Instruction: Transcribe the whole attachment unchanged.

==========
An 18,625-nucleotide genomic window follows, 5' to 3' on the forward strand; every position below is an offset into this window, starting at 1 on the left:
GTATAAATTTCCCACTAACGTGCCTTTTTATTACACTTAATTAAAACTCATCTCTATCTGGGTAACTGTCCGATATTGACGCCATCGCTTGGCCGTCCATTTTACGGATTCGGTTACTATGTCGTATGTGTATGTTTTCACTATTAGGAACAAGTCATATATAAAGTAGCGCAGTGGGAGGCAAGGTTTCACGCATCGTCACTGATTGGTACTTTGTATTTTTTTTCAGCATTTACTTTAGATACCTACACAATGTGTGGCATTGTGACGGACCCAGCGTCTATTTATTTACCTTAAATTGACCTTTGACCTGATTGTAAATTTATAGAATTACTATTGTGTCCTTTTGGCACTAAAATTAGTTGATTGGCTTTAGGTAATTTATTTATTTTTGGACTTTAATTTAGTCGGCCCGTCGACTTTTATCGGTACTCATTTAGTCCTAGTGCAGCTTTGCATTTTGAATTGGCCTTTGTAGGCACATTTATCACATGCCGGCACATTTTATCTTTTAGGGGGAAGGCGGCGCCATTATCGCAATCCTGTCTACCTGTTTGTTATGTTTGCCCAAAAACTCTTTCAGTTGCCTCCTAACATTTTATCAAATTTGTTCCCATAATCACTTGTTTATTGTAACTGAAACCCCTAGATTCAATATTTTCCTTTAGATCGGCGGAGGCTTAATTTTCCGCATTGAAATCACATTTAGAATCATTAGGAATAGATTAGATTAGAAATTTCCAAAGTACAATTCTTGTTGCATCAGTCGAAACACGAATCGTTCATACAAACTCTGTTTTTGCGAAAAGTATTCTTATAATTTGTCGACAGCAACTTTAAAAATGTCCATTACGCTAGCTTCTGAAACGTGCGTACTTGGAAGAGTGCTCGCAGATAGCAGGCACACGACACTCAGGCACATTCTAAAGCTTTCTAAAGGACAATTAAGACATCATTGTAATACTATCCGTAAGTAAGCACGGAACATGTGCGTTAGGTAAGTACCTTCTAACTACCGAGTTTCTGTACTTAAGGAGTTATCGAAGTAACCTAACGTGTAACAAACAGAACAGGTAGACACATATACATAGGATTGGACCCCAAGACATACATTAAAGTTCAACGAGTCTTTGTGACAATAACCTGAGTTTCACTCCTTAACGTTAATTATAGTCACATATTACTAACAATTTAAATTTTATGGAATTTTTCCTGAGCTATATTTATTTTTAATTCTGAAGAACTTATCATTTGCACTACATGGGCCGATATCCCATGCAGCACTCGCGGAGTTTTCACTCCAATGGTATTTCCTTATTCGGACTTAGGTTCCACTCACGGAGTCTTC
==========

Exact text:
An 18,625-nucleotide genomic window follows, 5' to 3' on the forward strand; every position below is an offset into this window, starting at 1 on the left:
GTATAAATTTCCCACTAACGTGCCTTTTTATTACACTTAATTAAAACTCATCTCTATCTGGGTAACTGTCCGATATTGACGCCATCGCTTGGCCGTCCATTTTACGGATTCGGTTACTATGTCGTATGTGTATGTTTTCACTATTAGGAACAAGTCATATATAAAGTAGCGCAGTGGGAGGCAAGGTTTCACGCATCGTCACTGATTGGTACTTTGTATTTTTTTTCAGCATTTACTTTAGATACCTACACAATGTGTGGCATTGTGACGGACCCAGCGTCTATTTATTTACCTTAAATTGACCTTTGACCTGATTGTAAATTTATAGAATTACTATTGTGTCCTTTTGGCACTAAAATTAGTTGATTGGCTTTAGGTAATTTATTTATTTTTGGACTTTAATTTAGTCGGCCCGTCGACTTTTATCGGTACTCATTTAGTCCTAGTGCAGCTTTGCATTTTGAATTGGCCTTTGTAGGCACATTTATCACATGCCGGCACATTTTATCTTTTAGGGGGAAGGCGGCGCCATTATCGCAATCCTGTCTACCTGTTTGTTATGTTTGCCCAAAAACTCTTTCAGTTGCCTCCTAACATTTTATCAAATTTGTTCCCATAATCACTTGTTTATTGTAACTGAAACCCCTAGATTCAATATTTTCCTTTAGATCGGCGGAGGCTTAATTTTCCGCATTGAAATCACATTTAGAATCATTAGGAATAGATTAGATTAGAAATTTCCAAAGTACAATTCTTGTTGCATCAGTCGAAACACGAATCGTTCATACAAACTCTGTTTTTGCGAAAAGTATTCTTATAATTTGTCGACAGCAACTTTAAAAATGTCCATTACGCTAGCTTCTGAAACGTGCGTACTTGGAAGAGTGCTCGCAGATAGCAGGCACACGACACTCAGGCACATTCTAAAGCTTTCTAAAGGACAATTAAGACATCATTGTAATACTATCCGTAAGTAAGCACGGAACATGTGCGTTAGGTAAGTACCTTCTAACTACCGAGTTTCTGTACTTAAGGAGTTATCGAAGTAACCTAACGTGTAACAAACAGAACAGGTAGACACATATACATAGGATTGGACCCCAAGACATACATTAAAGTTCAACGAGTCTTTGTGACAATAACCTGAGTTTCACTCCTTAACGTTAATTATAGTCACATATTACTAACAATTTAAATTTTATGGAATTTTTCCTGAGCTATATTTATTTTTAATTCTGAAGAACTTATCATTTGCACTACATGGGCCGATATCCCATGCAGCACTCGCGGAGTTTTCACTCCAATGGTATTTCCTTATTCGGACTTAGGTTCCACTCACGGAGTCTTC